Study population and setting
Persons with HIV (PWH) and laboratory-confirmed SARS-CoV-2 from 36 institutions (21 states and 3 international locations) were consecutively enrolled into this cohort study from April 1 to July 1, 2020. The study included 286 PWH; mean age was 51.4 years, 26% were female, 78% of patients had HIV for more than 5 years, mean CD4+ T cell count was 531 cells/mm^3, and 89% had suppressed HIV virus to undetectable levels, indicating successful ongoing treatment. The study explored clinical characteristics associated with severe COVID-19 outcomes (composite of ICU admission, mechanical ventilation, or death) or hospitalization.
Summary of Main Findings
Among the 286 PWH included, 57% (n=164) were hospitalized and 18% (n=50) had a severe clinical outcome. After backward selection (p-value for inclusion <0.2), older age, CD4 cell count <200, chronic kidney disease, chronic lung disease, and presence of at least 3 additional comorbidities were associated with hospitalization; older age, CD4 cell count <200, hypertension, chronic lung disease, and presence of more at least 3 additional comorbidities were associated with severe clinical outcome. HIV viremia, HIV treatment regimen, race/ethnicity, and sex were not associated with either outcome.
This study aggregated data from multiple clinical sites and includes a population broadly representative of PWH in the US. The analysis used generalized estimating equations to adjust for within-region differences.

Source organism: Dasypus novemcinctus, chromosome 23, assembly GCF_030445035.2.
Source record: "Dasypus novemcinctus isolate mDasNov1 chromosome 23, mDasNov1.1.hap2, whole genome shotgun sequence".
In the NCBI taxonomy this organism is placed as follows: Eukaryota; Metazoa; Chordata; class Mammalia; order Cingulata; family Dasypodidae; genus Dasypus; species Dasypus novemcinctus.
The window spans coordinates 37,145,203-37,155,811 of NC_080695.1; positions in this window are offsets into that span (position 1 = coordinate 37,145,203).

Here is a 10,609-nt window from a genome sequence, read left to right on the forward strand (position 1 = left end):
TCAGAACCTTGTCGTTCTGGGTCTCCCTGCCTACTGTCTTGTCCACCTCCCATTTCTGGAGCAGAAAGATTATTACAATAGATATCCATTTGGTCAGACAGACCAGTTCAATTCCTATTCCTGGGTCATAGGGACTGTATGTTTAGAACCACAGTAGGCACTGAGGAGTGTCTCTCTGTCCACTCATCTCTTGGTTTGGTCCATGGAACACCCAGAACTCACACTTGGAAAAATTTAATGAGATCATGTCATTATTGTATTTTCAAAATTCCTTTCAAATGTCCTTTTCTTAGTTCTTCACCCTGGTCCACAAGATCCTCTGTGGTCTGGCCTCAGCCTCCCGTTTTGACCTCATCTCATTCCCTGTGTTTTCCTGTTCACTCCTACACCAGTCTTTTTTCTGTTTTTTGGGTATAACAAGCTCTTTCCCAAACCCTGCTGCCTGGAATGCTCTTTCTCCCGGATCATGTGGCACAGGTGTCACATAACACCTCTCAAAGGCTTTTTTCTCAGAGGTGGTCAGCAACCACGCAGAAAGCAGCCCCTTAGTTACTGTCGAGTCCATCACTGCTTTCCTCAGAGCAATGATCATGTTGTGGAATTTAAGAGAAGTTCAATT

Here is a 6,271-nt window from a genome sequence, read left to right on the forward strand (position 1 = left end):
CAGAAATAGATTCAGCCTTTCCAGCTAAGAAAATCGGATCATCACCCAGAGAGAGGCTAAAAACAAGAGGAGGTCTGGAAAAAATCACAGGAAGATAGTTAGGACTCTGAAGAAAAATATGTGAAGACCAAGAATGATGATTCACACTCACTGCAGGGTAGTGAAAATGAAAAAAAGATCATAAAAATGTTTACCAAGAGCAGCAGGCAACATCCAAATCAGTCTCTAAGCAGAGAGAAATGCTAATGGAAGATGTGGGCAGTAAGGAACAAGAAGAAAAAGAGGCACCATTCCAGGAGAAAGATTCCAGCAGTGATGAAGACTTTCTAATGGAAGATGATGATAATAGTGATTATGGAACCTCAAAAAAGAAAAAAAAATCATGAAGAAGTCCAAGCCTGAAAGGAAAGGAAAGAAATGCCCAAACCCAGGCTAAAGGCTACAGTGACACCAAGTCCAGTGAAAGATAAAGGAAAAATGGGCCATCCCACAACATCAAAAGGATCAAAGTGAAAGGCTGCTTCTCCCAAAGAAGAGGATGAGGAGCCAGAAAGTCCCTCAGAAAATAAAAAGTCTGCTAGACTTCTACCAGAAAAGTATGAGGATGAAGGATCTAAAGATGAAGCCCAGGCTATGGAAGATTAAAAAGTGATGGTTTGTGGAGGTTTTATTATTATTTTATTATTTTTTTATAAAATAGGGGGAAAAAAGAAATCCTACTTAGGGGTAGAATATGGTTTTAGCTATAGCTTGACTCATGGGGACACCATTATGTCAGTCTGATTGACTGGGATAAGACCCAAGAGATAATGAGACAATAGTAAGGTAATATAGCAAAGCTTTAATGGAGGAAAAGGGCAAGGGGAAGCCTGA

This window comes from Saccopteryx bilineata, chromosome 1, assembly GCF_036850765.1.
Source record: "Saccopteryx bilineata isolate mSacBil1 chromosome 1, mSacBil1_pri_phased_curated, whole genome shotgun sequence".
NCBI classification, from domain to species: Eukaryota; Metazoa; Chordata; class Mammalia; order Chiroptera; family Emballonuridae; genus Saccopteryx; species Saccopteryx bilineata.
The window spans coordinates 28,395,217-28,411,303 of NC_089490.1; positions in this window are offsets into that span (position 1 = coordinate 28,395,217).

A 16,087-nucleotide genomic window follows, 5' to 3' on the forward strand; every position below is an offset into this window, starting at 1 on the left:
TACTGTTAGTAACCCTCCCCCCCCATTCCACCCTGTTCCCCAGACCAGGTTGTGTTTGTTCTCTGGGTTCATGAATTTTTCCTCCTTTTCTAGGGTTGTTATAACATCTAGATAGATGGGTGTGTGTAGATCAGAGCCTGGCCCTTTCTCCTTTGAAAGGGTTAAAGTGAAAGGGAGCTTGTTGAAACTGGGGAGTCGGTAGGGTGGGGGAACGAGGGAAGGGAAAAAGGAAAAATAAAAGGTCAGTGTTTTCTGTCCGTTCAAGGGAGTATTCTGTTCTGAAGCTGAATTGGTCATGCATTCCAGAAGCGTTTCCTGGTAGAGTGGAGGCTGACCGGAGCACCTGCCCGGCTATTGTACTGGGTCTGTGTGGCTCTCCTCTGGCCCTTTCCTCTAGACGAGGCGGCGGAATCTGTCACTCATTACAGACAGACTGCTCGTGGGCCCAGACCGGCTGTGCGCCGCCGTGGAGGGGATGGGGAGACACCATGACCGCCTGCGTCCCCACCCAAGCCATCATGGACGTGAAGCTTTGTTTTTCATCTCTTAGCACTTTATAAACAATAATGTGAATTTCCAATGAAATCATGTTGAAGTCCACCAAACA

The study does not provide detail on the selection process within participating sites, but given that more than half of the sample was hospitalized with COVID-19, it appears to substantially overrepresent those with severe or critical disease. Model-based variable selection was used and the sample size was relatively small in relation to the number of variables that were controlled for, which can lead to overfitting and inaccurate estimates of association. Patients received a variety of therapies for COVID-19, but this was not adjusted for in the analysis, and considering receipt of therapy is related to baseline factors and clinical outcomes, this would likely result in residual confounding. Missing data were excluded, and the paper did not describe the presence of data entry and quality control protocols (beyond duplicates) to ensure the validity of the data from multiple sites. The study lacks a control group to enable the comparison of COVID-19 outcomes between PWH and persons without HIV.
This is one of the largest studies to characterize the influence of HIV-related factors on COVID-19 clinical outcomes.
This review was posted on: 29 September 2020